vs7c wrote:Can you do a regression test on a YouTube application?
Good question and the answer is, well, yes and no.
A typical YouTube video is "streamed" from the server into your browser, so it does not really have a fixed state that you can use as the basis for a regression test, so if you mean can you validate the content of the video the answer is no, not directly. You'd have to save the entire video and then use some non-browser comparison software or file differentiator to see if what you just viewed was the same as what you viewed yesterday.
But what we have done in the past is to record viewing the YouTube video by getting it started, and then set up a timer and a synchronization that waits for it to finish. The synchronization is usually on the last frame of the video, and we know from experience that the "last frame" will remain constant from day to day.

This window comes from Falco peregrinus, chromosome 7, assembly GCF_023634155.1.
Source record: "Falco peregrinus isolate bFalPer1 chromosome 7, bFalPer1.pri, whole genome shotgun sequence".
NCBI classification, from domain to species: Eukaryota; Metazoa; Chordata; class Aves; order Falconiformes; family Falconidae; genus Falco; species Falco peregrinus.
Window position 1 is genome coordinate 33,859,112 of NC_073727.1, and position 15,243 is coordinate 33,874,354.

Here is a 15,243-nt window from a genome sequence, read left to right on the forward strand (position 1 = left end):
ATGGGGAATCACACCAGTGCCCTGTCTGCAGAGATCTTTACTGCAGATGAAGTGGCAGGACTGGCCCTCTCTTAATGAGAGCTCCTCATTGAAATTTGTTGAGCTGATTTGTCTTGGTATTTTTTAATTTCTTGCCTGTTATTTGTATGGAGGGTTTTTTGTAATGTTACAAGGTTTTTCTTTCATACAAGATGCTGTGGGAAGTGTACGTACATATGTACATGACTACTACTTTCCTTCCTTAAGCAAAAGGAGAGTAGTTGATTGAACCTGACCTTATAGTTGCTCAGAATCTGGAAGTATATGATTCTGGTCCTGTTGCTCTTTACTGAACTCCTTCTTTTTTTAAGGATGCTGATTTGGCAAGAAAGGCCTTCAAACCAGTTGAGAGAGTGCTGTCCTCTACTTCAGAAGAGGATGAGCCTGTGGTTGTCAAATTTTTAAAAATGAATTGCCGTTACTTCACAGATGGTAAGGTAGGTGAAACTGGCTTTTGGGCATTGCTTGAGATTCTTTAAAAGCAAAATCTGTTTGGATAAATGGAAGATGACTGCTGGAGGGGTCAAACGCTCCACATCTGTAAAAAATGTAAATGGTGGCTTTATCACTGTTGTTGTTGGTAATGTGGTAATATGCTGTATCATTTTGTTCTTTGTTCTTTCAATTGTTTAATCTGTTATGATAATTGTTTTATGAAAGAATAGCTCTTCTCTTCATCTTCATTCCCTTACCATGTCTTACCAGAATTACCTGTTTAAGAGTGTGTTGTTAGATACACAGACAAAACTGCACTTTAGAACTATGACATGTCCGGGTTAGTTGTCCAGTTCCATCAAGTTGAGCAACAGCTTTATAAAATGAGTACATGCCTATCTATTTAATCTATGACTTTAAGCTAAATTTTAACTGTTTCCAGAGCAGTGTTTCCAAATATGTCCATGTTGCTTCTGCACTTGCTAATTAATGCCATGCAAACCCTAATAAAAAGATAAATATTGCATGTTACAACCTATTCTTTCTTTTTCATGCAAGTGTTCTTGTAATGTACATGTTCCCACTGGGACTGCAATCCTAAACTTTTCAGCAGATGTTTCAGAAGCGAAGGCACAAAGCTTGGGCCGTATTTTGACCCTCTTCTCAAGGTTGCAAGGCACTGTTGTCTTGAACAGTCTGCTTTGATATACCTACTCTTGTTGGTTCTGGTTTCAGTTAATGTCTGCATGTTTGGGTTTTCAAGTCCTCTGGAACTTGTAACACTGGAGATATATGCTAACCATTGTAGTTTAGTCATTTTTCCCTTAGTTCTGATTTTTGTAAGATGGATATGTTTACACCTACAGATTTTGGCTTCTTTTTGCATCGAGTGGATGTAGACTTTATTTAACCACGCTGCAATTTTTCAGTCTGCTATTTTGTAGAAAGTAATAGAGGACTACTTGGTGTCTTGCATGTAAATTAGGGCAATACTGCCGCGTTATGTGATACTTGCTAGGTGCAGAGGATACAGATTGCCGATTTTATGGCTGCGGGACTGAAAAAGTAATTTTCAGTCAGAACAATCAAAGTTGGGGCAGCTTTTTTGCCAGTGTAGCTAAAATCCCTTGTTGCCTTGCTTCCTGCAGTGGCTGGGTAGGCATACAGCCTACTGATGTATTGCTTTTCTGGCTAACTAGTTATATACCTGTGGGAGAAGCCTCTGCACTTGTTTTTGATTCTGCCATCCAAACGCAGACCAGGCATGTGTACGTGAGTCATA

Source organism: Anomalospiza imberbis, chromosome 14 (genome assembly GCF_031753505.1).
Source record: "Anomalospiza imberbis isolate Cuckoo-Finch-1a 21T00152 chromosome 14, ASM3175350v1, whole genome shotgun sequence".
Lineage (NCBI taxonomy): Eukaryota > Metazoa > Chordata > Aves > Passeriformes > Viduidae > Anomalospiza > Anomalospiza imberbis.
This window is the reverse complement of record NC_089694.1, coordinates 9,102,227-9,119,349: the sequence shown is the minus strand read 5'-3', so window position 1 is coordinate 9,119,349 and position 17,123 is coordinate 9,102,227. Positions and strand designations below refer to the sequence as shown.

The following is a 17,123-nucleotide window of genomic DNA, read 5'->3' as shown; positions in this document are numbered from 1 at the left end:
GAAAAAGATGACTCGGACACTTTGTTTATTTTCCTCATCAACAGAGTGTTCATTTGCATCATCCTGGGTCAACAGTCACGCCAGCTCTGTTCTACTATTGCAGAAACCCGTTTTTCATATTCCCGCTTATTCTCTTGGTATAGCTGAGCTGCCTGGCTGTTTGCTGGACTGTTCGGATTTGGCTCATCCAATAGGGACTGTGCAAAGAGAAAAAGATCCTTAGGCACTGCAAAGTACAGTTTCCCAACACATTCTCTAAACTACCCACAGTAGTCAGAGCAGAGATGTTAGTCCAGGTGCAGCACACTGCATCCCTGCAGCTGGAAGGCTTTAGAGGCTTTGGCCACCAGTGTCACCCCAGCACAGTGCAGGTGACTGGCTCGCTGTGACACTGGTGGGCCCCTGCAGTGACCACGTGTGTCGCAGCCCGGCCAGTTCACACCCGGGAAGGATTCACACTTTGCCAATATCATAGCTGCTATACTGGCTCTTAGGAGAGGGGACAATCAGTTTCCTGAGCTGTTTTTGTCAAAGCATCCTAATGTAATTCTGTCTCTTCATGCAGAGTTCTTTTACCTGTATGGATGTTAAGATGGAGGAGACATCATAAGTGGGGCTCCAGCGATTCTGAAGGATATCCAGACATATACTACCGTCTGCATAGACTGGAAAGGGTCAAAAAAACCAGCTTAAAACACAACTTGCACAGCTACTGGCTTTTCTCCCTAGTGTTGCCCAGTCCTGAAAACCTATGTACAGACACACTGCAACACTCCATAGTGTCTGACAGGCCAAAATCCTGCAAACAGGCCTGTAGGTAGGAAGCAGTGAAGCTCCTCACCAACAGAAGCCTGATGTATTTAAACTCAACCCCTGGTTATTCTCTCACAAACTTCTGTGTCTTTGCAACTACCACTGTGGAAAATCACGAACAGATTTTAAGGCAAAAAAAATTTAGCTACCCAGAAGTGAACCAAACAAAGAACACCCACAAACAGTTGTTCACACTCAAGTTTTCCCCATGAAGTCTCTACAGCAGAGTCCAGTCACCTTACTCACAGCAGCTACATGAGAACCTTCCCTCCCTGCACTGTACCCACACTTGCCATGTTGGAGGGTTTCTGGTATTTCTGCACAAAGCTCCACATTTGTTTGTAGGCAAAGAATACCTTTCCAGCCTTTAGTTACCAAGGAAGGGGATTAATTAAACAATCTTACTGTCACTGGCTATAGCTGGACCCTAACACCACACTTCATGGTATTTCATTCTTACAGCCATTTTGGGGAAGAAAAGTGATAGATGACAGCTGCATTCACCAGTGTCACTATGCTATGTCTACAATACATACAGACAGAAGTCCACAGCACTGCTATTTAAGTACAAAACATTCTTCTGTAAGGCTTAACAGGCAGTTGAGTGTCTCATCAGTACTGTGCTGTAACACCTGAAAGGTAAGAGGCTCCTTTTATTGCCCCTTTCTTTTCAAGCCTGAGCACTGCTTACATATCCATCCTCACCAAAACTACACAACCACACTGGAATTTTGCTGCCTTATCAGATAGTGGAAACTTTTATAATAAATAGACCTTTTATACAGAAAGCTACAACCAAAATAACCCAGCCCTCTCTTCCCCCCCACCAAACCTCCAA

While the last frame doesn't have a DOM that you can interrogate, it can be used to do a screen-section checksum validation. That's what eValid calls a "validate and synchronize on screen rectangle", and it works very will to reconfirm completion and also the total playback times.